The exact origin of these tokens are not well documented. The tokens appear to be very slightly smaller than contemporay British and US coins, they probably represent. They don't match any coins of Ceylon, where slot machines or Penny arcades were not frequent. The "similar" leaf design on the reverse of the tokens appear to indicate they are from a common era.
I speculate that these tokens were used in Ceylon during WWII when Ceylon was the HQ for the British South East Asia command and many military troops may have been stationed or come for Rest & Recreation. Both British Penny Arcade machines and US slot machines may have been brought into Ceylon during this period when these machines were popular.
Probabaly slot machine tokens, for Amusement or gaming on an automated machine. These "tokens" were issued as credits for use in the slot machines
* Loaned For Amusement Only - No Value - Property of Machine
Ruffler & Walker - 1 token - British Penny
Samson Novelty Co. - 1 token - British Penny
* Good For Play on Machine = British Farthinsize.
Samson Novelty Co. - Holborn - token
Property of Machine - token
C. A. C. - token
* India Burma & Ceylon Automatic Machine Co (India)
- J. H. Somerville
Elephant 1 token - US 1 cent
Taj Mahal 25 token - US 25 cent
* M.A.M.&Co token - US 5 cent
Both British penney size tokens have different obverse but identical reverse and were found with same lot. They both have a have a "similar" leafed design (excluding enclosed diamond) as the US coin sized India, Burma & Ceylon token, which I am trying to confirm original usage and era. I now suspect those two are also probably for use in Amusement Machines.
According to the Joint Stock Companies in India the Automatic Machine Co (India) was formed on 30th March 1940 with address at P-96, Chowringhee Square, Calcutta, and ceased to exist by the mid 1970's. I am trying to find out what type of Machines they distributed. J. H. Somerwille is probably the British manufacture of the Tokens for the Indian company.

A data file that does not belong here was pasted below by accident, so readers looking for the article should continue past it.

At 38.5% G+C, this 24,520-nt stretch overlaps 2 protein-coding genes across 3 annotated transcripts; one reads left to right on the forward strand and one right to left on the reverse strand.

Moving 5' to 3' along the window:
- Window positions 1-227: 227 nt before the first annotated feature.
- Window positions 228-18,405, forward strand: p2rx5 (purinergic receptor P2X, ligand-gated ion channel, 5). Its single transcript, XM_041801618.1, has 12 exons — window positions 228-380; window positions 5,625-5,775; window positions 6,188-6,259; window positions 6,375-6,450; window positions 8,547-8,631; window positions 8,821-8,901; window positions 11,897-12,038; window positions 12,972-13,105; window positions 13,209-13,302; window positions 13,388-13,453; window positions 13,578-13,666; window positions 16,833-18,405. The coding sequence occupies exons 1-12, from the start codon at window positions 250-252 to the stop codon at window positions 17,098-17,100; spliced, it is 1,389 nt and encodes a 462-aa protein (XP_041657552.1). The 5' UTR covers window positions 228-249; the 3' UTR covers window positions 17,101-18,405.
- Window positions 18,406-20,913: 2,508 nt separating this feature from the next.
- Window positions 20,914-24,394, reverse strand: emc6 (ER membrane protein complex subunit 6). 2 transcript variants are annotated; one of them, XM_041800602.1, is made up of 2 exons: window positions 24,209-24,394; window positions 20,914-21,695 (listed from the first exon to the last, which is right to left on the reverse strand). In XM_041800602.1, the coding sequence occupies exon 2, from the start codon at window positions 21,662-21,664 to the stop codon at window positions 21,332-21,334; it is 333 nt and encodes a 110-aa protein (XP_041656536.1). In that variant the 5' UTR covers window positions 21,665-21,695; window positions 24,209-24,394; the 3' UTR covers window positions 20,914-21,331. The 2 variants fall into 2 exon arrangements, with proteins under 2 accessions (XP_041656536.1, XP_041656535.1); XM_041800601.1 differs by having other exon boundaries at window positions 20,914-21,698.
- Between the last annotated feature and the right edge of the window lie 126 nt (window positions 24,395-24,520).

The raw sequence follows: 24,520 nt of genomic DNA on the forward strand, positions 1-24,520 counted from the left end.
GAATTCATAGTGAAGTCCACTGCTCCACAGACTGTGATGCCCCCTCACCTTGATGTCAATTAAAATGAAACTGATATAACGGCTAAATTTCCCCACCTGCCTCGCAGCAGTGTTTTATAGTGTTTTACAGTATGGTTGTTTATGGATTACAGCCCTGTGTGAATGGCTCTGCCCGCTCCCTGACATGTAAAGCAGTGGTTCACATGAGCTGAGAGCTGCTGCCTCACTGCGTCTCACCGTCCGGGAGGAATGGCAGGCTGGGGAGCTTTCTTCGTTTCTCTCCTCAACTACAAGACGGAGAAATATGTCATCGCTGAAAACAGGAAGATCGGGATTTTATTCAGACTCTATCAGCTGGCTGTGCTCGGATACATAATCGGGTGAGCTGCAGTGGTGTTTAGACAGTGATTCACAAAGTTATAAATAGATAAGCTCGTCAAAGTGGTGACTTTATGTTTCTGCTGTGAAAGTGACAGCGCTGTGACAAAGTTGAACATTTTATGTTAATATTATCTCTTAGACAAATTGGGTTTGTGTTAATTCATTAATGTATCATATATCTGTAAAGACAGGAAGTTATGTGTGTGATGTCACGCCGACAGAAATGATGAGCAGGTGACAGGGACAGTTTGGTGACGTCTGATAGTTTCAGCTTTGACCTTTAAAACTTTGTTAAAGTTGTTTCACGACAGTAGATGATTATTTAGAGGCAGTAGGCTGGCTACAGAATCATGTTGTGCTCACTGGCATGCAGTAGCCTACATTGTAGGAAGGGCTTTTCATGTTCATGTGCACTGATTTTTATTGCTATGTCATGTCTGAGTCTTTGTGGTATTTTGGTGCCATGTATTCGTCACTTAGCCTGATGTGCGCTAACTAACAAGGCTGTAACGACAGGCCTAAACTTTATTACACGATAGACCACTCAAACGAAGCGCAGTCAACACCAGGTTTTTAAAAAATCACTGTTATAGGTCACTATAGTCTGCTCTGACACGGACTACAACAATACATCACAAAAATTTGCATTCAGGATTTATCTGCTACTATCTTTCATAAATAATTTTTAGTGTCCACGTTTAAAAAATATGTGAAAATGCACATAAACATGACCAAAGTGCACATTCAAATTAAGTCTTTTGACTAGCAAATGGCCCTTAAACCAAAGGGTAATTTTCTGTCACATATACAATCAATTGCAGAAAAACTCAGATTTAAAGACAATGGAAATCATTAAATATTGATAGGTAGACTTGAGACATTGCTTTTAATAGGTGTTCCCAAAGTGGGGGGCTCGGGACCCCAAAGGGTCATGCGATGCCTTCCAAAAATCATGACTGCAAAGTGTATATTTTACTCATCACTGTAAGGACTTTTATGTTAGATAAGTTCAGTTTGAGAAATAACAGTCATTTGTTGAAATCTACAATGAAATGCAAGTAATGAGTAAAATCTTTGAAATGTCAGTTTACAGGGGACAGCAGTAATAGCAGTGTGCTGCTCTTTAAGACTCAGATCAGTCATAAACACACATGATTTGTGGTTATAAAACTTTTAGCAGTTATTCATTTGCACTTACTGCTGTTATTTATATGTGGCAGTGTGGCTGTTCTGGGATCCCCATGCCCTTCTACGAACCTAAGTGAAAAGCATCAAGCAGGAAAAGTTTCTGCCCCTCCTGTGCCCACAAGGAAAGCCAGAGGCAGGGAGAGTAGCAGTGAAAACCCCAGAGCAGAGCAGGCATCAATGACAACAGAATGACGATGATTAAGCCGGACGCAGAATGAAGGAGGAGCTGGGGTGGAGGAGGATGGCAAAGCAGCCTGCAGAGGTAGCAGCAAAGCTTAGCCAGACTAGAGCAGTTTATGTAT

The Penny Arcades for amusement (i.e. Pinball machines, cranes, fortune tellers etc) used Pennies were in operation right up until the time when the coin was withdrawn in 1971 with conversion to decimal currency.
The "No Value. Loaned for Amusement Only" is a slogan to overcome the
gambling legislation that was in force at the time of issue.
These tokens are 3% smaller in size and 6-8% smaller in weight than the
British penny, and were probably minted for use in places like south Asia
where British pennies were not in circulation.
Maybe from WWII era when British troops came to Ceylon for Rest & Recreation.
Parauke @ Coin and Medal Society in Crew, U.K., confirmed they were in use in the early 1940's.
The slightly smaller size than a penny is within tolerance to work a Penny Arcade machines. Melvyn Wright who maintains a website on these slot machines had not seen these tokens since in UK they used coins in circulation. He said A vast majority of British penny machines didn't have any coin checking features at all. They would work with virtually anything that would fit in the slot! Of course the public were not aware of this! Machines accepting higher denomination coins were a bit more sophisticated.
More details about these token is being researched. If you have any please send me E-mail.
I thank Melvyn Wright and Parauke @ Coin and Medal Society in Crew, U.K. for their information.